Mexican state-owned oil company Petroleos Mexicanos and Russia's Lukoil signed an agreement late last month to work jointly on exploration and production activities.

Pemex CEO Emilio Lozoya and Lukoil's chief executive, Vagit Alekperov, signed the agreement in Davos, Switzerland, the Mexico City-based company said in a statement.

The deal, which establishes that the companies will share experiences and knowledge pertaining to oil exploration and production, will enable Pemex to "bolster its operating and technological capacity," the statement added.

It comes on the heels of a constitutional overhaul that will allow private companies to develop Mexico's crude reserves for the first time since the late 1930s.

The statement provided no further details, but Mexican television cited Lozoya as saying Pemex expected the agreement to enable it to boost oil and gas production at mature fields.

Mexican authorities are counting on the energy overhaul, which still requires secondary implementing legislation, to enable increased production at mature fields and deep-water areas, as well as the development of difficult-to-access shale-gas reserves.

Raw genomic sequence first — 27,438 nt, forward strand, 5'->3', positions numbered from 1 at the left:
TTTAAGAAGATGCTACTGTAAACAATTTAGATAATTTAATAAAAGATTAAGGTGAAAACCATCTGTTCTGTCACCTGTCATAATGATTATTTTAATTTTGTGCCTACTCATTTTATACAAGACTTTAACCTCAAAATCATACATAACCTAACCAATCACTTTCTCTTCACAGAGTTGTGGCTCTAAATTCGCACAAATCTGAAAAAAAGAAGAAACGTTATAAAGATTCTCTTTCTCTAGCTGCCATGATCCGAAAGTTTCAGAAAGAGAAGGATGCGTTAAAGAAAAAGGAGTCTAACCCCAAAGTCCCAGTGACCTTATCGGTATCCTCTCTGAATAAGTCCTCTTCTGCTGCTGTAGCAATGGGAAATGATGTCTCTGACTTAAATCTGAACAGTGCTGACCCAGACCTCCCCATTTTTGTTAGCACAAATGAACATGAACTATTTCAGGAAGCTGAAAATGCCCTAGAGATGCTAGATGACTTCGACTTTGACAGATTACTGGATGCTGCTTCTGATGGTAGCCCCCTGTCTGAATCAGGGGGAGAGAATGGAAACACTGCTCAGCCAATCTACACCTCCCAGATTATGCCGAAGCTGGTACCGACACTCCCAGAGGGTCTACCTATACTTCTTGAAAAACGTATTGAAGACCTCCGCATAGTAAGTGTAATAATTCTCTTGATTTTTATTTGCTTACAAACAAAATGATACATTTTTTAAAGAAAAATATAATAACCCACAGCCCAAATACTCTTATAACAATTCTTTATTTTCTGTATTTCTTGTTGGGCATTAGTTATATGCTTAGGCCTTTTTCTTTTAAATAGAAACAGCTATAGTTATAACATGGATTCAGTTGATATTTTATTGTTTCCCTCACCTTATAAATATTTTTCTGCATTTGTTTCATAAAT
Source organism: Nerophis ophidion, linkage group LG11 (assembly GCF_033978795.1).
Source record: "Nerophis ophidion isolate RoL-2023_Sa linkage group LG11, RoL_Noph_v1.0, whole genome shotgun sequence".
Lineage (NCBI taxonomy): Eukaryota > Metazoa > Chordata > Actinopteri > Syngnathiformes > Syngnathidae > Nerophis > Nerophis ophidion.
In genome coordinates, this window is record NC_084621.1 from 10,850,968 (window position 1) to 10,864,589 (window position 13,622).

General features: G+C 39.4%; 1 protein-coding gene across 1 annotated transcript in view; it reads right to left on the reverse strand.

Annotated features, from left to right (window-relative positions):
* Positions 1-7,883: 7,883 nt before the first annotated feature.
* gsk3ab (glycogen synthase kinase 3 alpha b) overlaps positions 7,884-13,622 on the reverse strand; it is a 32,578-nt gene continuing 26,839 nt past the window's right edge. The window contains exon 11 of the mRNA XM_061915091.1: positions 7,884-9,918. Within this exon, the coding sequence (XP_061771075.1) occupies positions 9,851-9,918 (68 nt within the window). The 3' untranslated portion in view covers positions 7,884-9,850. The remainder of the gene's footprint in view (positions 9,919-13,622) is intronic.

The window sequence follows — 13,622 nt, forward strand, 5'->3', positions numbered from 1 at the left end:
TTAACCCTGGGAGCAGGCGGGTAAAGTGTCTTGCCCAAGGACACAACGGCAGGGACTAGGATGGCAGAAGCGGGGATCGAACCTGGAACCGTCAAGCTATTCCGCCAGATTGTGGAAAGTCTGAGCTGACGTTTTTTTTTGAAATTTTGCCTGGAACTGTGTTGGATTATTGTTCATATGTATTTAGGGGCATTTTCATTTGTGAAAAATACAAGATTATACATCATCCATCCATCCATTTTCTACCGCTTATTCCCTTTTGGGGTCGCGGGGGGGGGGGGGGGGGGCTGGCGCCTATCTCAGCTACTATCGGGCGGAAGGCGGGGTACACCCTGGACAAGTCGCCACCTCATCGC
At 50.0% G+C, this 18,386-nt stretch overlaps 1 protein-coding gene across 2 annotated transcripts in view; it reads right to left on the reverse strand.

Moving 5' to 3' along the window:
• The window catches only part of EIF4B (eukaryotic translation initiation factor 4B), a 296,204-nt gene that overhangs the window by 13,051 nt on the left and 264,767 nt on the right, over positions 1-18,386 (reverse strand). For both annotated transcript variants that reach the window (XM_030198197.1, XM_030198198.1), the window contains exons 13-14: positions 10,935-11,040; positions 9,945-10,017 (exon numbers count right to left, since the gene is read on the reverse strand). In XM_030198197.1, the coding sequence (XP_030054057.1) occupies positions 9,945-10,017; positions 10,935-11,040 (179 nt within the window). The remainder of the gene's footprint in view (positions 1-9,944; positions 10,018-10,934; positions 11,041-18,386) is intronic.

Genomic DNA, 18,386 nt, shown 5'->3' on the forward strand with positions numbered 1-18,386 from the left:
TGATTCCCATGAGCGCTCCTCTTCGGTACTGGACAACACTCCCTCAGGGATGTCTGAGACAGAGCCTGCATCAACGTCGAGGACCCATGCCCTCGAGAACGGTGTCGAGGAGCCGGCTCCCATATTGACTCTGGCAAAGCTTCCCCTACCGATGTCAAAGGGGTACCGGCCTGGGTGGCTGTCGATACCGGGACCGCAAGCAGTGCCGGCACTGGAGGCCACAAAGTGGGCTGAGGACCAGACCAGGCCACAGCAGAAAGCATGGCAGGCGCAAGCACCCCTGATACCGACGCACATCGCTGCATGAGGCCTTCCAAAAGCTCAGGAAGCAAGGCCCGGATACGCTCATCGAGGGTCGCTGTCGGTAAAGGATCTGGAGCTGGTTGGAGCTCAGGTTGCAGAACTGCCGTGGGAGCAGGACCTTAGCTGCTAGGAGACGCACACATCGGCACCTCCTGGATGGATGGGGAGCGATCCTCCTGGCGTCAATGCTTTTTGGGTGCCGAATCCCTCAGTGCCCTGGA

Supporters of the overhaul say the participation of major multinational energy companies under profit- and production-sharing contracts and licenses is needed to boost sagging oil output.

Production has fallen by a quarter from a high of 3.3 million barrels per day in 2004 due to a sharp decline in output at offshore Cantarell, formerly Mexico's most productive field, and a lack of investment.

The move to end Pemex's monopoly, in place since the company was created in 1938 as part of then-President Lazaro Cardenas nationalization of the oil industry, is a thorny issue in Mexico because the state-owned firm has long been a symbol of national sovereignty.

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